I graduated in May 1969 with a B.S. in chemistry and was immediately re-classified as I-A. The September day that I moved my clothes into my room at Mizzou for graduate school, I received my induction notice. I was inducted in early October before the lottery in December when my number turned out to be 328.

I made it through basic training at Ft. Leonard Wood and was assigned to Military Police school at Ft. Gordon, Georgia. This was even though there were opportunities for the Army to assign me to Chemical Corps training. After completing Military Police School, I was given the choice of being assigned to regular MP duty, Dog Handler training or Correctional Specialist duty (stockade guard duty). I chose the latter and it turned out to be an incredibly fortunate decision. I spent the remainder of my time in Ft. Meade, Maryland while most other MPs were being sent to Vietnam.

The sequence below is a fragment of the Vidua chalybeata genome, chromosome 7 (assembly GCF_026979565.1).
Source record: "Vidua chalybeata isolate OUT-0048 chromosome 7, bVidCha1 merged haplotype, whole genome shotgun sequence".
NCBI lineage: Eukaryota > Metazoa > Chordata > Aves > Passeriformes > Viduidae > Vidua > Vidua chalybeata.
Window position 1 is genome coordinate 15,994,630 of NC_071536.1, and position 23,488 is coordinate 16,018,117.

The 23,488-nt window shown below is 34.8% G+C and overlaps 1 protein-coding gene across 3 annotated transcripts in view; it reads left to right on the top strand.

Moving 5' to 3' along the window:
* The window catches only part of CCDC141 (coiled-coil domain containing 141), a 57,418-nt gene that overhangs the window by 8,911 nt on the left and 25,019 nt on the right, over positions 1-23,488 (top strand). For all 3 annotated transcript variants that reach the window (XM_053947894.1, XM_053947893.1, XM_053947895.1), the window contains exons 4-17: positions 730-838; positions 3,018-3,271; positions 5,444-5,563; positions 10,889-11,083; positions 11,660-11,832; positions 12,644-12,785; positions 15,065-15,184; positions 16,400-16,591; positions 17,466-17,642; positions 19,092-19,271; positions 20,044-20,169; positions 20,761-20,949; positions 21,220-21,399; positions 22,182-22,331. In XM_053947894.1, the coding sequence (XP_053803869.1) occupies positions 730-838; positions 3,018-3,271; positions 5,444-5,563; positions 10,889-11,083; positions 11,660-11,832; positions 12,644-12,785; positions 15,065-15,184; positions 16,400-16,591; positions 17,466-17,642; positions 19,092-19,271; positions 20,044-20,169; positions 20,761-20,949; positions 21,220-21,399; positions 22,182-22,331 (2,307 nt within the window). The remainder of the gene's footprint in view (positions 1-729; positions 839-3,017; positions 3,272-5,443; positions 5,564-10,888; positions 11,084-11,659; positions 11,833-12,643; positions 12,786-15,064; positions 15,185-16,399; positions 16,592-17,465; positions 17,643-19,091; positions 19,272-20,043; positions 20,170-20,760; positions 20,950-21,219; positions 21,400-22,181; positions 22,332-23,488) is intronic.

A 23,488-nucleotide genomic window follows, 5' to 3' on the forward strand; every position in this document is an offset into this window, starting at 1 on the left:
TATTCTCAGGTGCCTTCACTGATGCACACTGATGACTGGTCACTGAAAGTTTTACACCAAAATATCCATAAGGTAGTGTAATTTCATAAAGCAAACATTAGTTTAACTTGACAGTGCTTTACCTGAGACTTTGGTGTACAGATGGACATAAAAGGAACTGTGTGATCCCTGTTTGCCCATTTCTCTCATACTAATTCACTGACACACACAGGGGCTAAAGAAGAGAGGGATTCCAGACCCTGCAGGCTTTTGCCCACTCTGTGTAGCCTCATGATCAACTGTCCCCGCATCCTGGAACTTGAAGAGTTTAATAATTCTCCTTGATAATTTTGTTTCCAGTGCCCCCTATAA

I found my time in the Army to be extremely difficult, but nowhere close to as difficult and life-changing as it would have been in Vietnam. I matured significantly and returned to Mizzou for graduate school in 1971. The GI bill helped pay for this phase of my education and I received my Ph. D. in Chemistry in 1975.

I was “OK” with the war, but I certainly was terrified about having to go to the war. I tried to join the Army Reserves before I was drafted, but was too late. When I was drafted I didn’t want to go, but I served and am glad I did. I recognize that I am a very, very lucky one. So many others gave much more and had there lives affected more than I. My heartfelt gratitude and respect goes to them.